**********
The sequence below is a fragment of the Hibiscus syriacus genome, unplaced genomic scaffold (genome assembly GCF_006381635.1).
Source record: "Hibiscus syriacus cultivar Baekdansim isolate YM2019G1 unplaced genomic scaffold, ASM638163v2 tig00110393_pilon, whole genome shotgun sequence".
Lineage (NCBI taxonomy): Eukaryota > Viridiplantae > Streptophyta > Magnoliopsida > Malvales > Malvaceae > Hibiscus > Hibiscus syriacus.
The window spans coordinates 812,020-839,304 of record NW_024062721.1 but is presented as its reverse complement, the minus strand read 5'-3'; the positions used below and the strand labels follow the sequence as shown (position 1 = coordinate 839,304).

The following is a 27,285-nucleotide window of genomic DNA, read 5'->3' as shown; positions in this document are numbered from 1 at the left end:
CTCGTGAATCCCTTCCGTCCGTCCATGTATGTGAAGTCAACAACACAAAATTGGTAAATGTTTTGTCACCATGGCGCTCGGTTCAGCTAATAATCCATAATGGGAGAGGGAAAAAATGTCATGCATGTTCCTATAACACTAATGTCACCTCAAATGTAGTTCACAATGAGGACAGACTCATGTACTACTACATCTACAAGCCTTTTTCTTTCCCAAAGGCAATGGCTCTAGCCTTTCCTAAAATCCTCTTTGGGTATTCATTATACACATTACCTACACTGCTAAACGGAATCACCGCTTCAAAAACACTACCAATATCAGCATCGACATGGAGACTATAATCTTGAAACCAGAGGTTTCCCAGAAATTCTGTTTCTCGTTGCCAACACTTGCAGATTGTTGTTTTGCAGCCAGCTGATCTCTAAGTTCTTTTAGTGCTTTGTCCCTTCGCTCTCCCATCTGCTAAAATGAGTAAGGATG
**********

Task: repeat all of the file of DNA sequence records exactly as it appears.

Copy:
The sequence below is a fragment of the Hibiscus syriacus genome, unplaced genomic scaffold (genome assembly GCF_006381635.1).
Source record: "Hibiscus syriacus cultivar Baekdansim isolate YM2019G1 unplaced genomic scaffold, ASM638163v2 tig00110393_pilon, whole genome shotgun sequence".
Lineage (NCBI taxonomy): Eukaryota > Viridiplantae > Streptophyta > Magnoliopsida > Malvales > Malvaceae > Hibiscus > Hibiscus syriacus.
The window spans coordinates 812,020-839,304 of record NW_024062721.1 but is presented as its reverse complement, the minus strand read 5'-3'; the positions used below and the strand labels follow the sequence as shown (position 1 = coordinate 839,304).

The following is a 27,285-nucleotide window of genomic DNA, read 5'->3' as shown; positions in this document are numbered from 1 at the left end:
CTCGTGAATCCCTTCCGTCCGTCCATGTATGTGAAGTCAACAACACAAAATTGGTAAATGTTTTGTCACCATGGCGCTCGGTTCAGCTAATAATCCATAATGGGAGAGGGAAAAAATGTCATGCATGTTCCTATAACACTAATGTCACCTCAAATGTAGTTCACAATGAGGACAGACTCATGTACTACTACATCTACAAGCCTTTTTCTTTCCCAAAGGCAATGGCTCTAGCCTTTCCTAAAATCCTCTTTGGGTATTCATTATACACATTACCTACACTGCTAAACGGAATCACCGCTTCAAAAACACTACCAATATCAGCATCGACATGGAGACTATAATCTTGAAACCAGAGGTTTCCCAGAAATTCTGTTTCTCGTTGCCAACACTTGCAGATTGTTGTTTTGCAGCCAGCTGATCTCTAAGTTCTTTTAGTGCTTTGTCCCTTCGCTCTCCCATCTGCTAAAATGAGTAAGGATG